(P.S. Stay tuned in following weeks for updates on where the Republican candidates stand on mandatory GMO labeling).
Yesterday (January 13, 2016), USDA Secretary Tom Vilsack met with five representatives of the Grocery Manufacturers Association and Monsanto (the folks who oppose mandatory GMO labeling laws), and five representatives from the GMO labeling movement.
The meeting took place behind closed doors. The public wasn’t invited. Neither was OCA, presumably because we are firm in our opposition to any compromise, including a federal GMO labeling standard that doesn’t meet, or exceed, the mandatory GMO labeling law set to take effect July 1, in Vermont.
So far, we’ve learned nothing about this hush-hush meeting, other than that it ran long, and that the same players will convene again next week to pick up where they left off.
We’re sticking to our guns. Vermont passed a solid, constitutional GMO labeling law. That law will take effect July 1. No one in Washington D.C.—not the FDA, not the USDA, not Congress—should move to preempt that law. Period.
You have another week to tell Vilsack to let Vermont’s law take effect. If Congress wants to pass a national, mandatory GMO labeling law that meets or exceeds the standards set by Vermont, have at it.
But don’t mess with Vermont.
Text “Back off” to 97779 to join OCA’s mobile network and take action!
Monsanto and the Grocery Manufacturers Association (GMA) have long defended their die-hard stance against mandatory GMO labeling laws, often by feigning concern for the financial impact labeling laws would have on consumers.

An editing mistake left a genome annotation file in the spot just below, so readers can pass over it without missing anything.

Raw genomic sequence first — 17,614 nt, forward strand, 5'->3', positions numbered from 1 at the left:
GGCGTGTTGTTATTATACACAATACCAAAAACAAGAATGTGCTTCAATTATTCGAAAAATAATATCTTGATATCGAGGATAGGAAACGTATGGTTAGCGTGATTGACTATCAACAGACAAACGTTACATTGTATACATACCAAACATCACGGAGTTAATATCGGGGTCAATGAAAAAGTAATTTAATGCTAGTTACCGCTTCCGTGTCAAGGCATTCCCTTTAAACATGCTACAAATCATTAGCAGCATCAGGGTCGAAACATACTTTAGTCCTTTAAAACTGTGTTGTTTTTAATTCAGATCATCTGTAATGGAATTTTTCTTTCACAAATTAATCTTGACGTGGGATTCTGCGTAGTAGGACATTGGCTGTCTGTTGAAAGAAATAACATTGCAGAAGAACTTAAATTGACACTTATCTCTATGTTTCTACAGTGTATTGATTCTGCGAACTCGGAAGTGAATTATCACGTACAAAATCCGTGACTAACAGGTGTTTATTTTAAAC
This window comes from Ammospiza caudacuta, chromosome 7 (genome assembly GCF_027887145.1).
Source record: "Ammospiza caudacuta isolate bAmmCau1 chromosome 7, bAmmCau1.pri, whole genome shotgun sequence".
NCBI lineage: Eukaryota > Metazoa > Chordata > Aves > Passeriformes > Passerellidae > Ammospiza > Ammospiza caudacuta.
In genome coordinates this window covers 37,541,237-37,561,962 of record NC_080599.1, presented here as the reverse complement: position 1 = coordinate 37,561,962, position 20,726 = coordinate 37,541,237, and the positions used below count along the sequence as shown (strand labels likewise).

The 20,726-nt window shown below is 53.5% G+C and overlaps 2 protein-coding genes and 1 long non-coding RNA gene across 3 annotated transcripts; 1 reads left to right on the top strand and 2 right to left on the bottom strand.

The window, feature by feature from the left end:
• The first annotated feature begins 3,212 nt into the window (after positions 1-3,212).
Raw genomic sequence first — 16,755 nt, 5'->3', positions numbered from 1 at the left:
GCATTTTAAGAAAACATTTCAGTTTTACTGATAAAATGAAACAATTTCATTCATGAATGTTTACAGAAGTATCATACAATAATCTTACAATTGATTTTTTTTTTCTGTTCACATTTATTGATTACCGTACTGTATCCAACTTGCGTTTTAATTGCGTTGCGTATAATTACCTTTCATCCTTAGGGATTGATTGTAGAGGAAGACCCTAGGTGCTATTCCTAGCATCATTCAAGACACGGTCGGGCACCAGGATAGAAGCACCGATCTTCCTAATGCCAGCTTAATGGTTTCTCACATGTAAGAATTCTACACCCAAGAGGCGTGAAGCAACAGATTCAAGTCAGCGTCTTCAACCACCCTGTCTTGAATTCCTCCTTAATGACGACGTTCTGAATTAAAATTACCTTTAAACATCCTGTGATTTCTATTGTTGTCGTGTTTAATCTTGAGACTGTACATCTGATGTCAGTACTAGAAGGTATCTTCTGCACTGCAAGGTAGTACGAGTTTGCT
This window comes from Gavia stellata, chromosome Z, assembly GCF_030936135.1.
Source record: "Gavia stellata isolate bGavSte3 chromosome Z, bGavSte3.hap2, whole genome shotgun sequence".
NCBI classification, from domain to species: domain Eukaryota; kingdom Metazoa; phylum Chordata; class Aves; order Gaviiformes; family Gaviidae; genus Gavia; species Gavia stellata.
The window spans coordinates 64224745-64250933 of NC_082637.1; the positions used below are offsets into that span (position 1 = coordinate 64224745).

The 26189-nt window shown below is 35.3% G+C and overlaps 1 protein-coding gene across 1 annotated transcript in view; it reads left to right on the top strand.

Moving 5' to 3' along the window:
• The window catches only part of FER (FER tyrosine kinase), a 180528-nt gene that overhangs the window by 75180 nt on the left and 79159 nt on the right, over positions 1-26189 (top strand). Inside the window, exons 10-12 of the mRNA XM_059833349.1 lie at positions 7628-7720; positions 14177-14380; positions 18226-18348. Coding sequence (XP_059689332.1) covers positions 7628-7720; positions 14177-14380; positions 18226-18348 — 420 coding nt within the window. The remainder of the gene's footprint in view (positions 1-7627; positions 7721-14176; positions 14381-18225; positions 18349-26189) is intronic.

Labeling will be costly for manufacturers, who will pass those costs on to consumers, our opponents have consistently argued, despite studies suggesting otherwise.
As if concern for consumers’ wallets had anything to do with Big Food’s determination to deceive.
So the first question we asked the Campbell Soup Co. (NYSE: CPB) last week, following the announcement that Campbell’s will label all of its products that contain GMOs, was this: Will you charge more for these products after you label them?
No, the company told us.
Does that mean Campbell’s profit margins on GMO products will shrink, after those products are labeled?
It’s also unlikely that market chaos will ensue, that consumers will be hopelessly confused, or that any of the other dire predictions Monsanto and the GMA have been feeding consumers and the media will come to pass.
Campbell’s will simply label their products that contain GMOs. And the sky will not fall.
The G.M.O. experiment, carried out in real time and with our entire food and ecological system as its laboratory, is perhaps the greatest case of human hubris ever. It creates yet another systemic, “too big to fail” enterprise — but one for which no bailouts will be possible when it fails. – Mark Spitznagel and Nassim Nicholas Taleb, New York Times, July 13, 2015
Earlier this month, Mark Spitznagel, founder and chief investment officer of Universa Investments, and Nassim Nicholas Taleb, scientific adviser at Universa Investments, worte a piece for the New York Times, comparing Monsanto’s GMO empire to the U.S. banking system.
It was an interesting analogy. And a frightening one.
We’re often asked, why GMO labeling? With so many problems facing this country, and the entire world, what’s the big deal?
The deal, as we all know, is bigger than labels. It’s bigger than GMOs.
The deal is, this toxic industrial monoculture, invented by Monsanto in order to sell millions of tons of chemicals like cancer-causing glyphosate, poses a threat to the world’s entire ecosystem.
And like it or not, you and I, and our children and grandchildren, are a part of that ecosystem.
Spitznagel and Taleb nailed it. Our government might have been able to bail out the banking system. But if our ecosystem experiences a systemic failure, there will be no bailouts.
Donate to the Organic Consumers Association (tax-deductible, helps support our work on behalf of organic standards, fair trade and public education)
Donate to the Organic Consumers Fund (non-tax-deductible, but necessary for our GMO labeling legislative efforts)